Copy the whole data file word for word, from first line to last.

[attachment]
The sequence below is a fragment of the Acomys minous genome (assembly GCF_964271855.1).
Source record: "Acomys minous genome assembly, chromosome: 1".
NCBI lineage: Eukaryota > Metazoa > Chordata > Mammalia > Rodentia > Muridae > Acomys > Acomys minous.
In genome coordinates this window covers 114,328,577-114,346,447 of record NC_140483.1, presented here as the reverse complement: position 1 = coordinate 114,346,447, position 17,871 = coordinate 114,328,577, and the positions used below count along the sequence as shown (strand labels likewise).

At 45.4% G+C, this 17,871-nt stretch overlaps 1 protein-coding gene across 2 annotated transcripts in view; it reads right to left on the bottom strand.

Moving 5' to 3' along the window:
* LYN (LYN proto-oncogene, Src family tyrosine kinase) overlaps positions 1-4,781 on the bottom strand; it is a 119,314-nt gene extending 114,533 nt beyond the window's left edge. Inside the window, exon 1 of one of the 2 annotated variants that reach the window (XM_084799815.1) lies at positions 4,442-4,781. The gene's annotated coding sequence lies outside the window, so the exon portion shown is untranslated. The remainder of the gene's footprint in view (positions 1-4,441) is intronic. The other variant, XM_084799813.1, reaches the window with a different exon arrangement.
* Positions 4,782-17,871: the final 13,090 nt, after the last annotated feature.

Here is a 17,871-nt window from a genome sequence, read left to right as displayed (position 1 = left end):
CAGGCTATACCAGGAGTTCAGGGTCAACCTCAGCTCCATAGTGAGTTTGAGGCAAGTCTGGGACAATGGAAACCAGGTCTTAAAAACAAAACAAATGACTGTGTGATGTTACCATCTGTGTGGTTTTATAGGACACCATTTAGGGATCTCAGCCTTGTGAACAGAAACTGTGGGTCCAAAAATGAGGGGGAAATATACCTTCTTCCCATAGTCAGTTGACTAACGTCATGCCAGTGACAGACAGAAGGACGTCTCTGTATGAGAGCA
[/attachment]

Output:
The sequence below is a fragment of the Acomys minous genome (assembly GCF_964271855.1).
Source record: "Acomys minous genome assembly, chromosome: 1".
NCBI lineage: Eukaryota > Metazoa > Chordata > Mammalia > Rodentia > Muridae > Acomys > Acomys minous.
In genome coordinates this window covers 114,328,577-114,346,447 of record NC_140483.1, presented here as the reverse complement: position 1 = coordinate 114,346,447, position 17,871 = coordinate 114,328,577, and the positions used below count along the sequence as shown (strand labels likewise).

At 45.4% G+C, this 17,871-nt stretch overlaps 1 protein-coding gene across 2 annotated transcripts in view; it reads right to left on the bottom strand.

Moving 5' to 3' along the window:
* LYN (LYN proto-oncogene, Src family tyrosine kinase) overlaps positions 1-4,781 on the bottom strand; it is a 119,314-nt gene extending 114,533 nt beyond the window's left edge. Inside the window, exon 1 of one of the 2 annotated variants that reach the window (XM_084799815.1) lies at positions 4,442-4,781. The gene's annotated coding sequence lies outside the window, so the exon portion shown is untranslated. The remainder of the gene's footprint in view (positions 1-4,441) is intronic. The other variant, XM_084799813.1, reaches the window with a different exon arrangement.
* Positions 4,782-17,871: the final 13,090 nt, after the last annotated feature.

Here is a 17,871-nt window from a genome sequence, read left to right as displayed (position 1 = left end):
CAGGCTATACCAGGAGTTCAGGGTCAACCTCAGCTCCATAGTGAGTTTGAGGCAAGTCTGGGACAATGGAAACCAGGTCTTAAAAACAAAACAAATGACTGTGTGATGTTACCATCTGTGTGGTTTTATAGGACACCATTTAGGGATCTCAGCCTTGTGAACAGAAACTGTGGGTCCAAAAATGAGGGGGAAATATACCTTCTTCCCATAGTCAGTTGACTAACGTCATGCCAGTGACAGACAGAAGGACGTCTCTGTATGAGAGCA